Academic journal article Independent Review

The Icelandic and Irish Banking Crises: Alternative Paths to a Credit-Induced Collapse

Academic journal article Independent Review

The Icelandic and Irish Banking Crises: Alternative Paths to a Credit-Induced Collapse

Article excerpt

Standard illustrations of an Austrian business cycle (ABC) center on a central bank-controlled money supply being expanded so as to lower the market rate of interest below its natural (i.e., savings- and investment-determined) level. The result is a discoordination between consumption, savings, and investment manifested in two forms: malinvestment along the temporal structure of production and/or overconsumption (Friedrich Hayek [(1935) 1967] focuses on the former, whereas Ludwig yon Mises [(1949) 1998] and Roger Garrison [2001] utilize a combination of the two). Although this approach has wide appeal based on its use of "the" interest rate as a general cause of economic downturns, it suffers from its near-exclusive focus on the central bank-controlled money supply as the unique source of the artificially low interest rate.

This paper uses Iceland and Ireland's recent banking crises to demonstrate that although centralized monetary authorities can create artificially low interest rates via monetary expansion, this method is not the sole method for doing so. Both countries are compelling cases for examination because the extent of their recessions is formidable. Ireland's main stock index, the ISEQ, fell nearly 80 percent between 2007 and 2008, and Iceland's (now-defunct) ICEX15 collapsed more than 97 percent. Per capita gross domestic product (GDP) in Iceland declined 30 percent from peak to trough, and Ireland's GDP fell 12 percent over the same period. (The equivalent decline in the United States was about 5 percent.) The use of these countries is also appealing because their crises offer similar symptoms--large buildups of debt that propagated speculative banking activity and unsustainable consumption patterns. These two countries are also interesting in that their debt buildups have several common denominators: increases in the money supply, inflation, and low real interest rates enticed what are now identified as excess debt levels. A general theory, such as ABC theory, is useful to explain why these disruptions to the money side of the economy trigger such widespread effects. By focusing on changes to risk perceptions in each economy, I can illustrate that the general theory holds true with less onus placed on the central bank. In this way, this essay is influenced by Tyler Cowen's book Risk and Business Cycles (1997, especially chapter 3), which phrases a traditional ABC in terms of increased risk taking through manipulations to the natural rate of interest.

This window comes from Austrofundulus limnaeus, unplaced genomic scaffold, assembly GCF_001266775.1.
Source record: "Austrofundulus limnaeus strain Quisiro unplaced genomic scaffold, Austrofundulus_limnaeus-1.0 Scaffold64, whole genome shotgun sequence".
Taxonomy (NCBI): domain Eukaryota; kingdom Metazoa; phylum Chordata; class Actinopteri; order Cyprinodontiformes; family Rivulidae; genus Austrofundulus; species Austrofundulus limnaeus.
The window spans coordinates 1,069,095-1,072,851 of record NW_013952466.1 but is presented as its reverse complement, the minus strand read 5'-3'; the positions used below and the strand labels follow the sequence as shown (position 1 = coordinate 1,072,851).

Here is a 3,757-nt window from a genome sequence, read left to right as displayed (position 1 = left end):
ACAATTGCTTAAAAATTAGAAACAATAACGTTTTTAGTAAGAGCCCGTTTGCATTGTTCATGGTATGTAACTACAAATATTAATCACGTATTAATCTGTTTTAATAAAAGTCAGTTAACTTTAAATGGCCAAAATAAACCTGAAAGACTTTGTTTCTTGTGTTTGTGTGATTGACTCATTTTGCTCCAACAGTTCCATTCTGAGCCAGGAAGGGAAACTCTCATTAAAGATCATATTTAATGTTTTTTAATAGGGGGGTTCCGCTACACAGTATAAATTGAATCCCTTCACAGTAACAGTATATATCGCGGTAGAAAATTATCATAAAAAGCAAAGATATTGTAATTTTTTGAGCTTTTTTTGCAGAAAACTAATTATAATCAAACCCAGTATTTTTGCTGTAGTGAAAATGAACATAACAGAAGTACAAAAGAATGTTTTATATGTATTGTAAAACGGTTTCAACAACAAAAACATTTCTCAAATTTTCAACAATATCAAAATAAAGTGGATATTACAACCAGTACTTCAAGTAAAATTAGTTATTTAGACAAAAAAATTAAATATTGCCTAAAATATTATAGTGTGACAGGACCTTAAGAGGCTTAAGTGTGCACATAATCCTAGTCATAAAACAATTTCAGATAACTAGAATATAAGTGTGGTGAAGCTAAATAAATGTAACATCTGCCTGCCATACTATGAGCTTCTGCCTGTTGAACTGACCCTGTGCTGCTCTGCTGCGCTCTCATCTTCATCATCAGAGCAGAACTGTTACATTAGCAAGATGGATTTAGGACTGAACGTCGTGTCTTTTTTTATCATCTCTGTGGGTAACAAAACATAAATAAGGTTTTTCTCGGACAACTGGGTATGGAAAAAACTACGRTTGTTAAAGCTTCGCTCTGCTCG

In particular, I contrast three sources of disruption on the money side of the economy that promoted debt buildups in each country. First, and consistent with the traditional exposition of an ABC, I explore what role each country's central bank had in setting interest rates too low and in expanding their money supplies too quickly to be sustainable. Second, I assess the assets in which banks in each country focused their investment activities--equity in Iceland and real estate lending in Ireland. Finally, I discuss the guarantees secured by governmental or institutional arrangements that skewed risk perceptions and led to artificially high risk-adjusted returns. I conclude by giving a summary view of the effects of these three disruptions and why it is important that ABC theorists move toward giving a more holistic account of crises that includes these additional factors.

The Lead-Up to Iceland's Bust

When the Central Bank of Iceland (CBI) floated the krona in March 2001, it also adopted an inflation-targeting regime. Under this regime, the CBI targeted yearly consumer price inflation of 2.5 percent. Despite this target, Iceland's annual inflation rate averaged 4.7 percent from 2001 to 2006 and peaked at 9.4 percent in 2007. By its own admission, it had done an unsatisfactory job at targeting inflation over this period (CBI 2007, 12-13). Part of this error can be explained in part by a faulty inflation-targeting model (as discussed in Bagus and Howden 2011, 16-18) and in part by the large influx of foreign bank funding) With inflation remaining above target for most of the early 2000s, artificially low real interest rates spurred domestic borrowers to take on increasing amounts of debt. …

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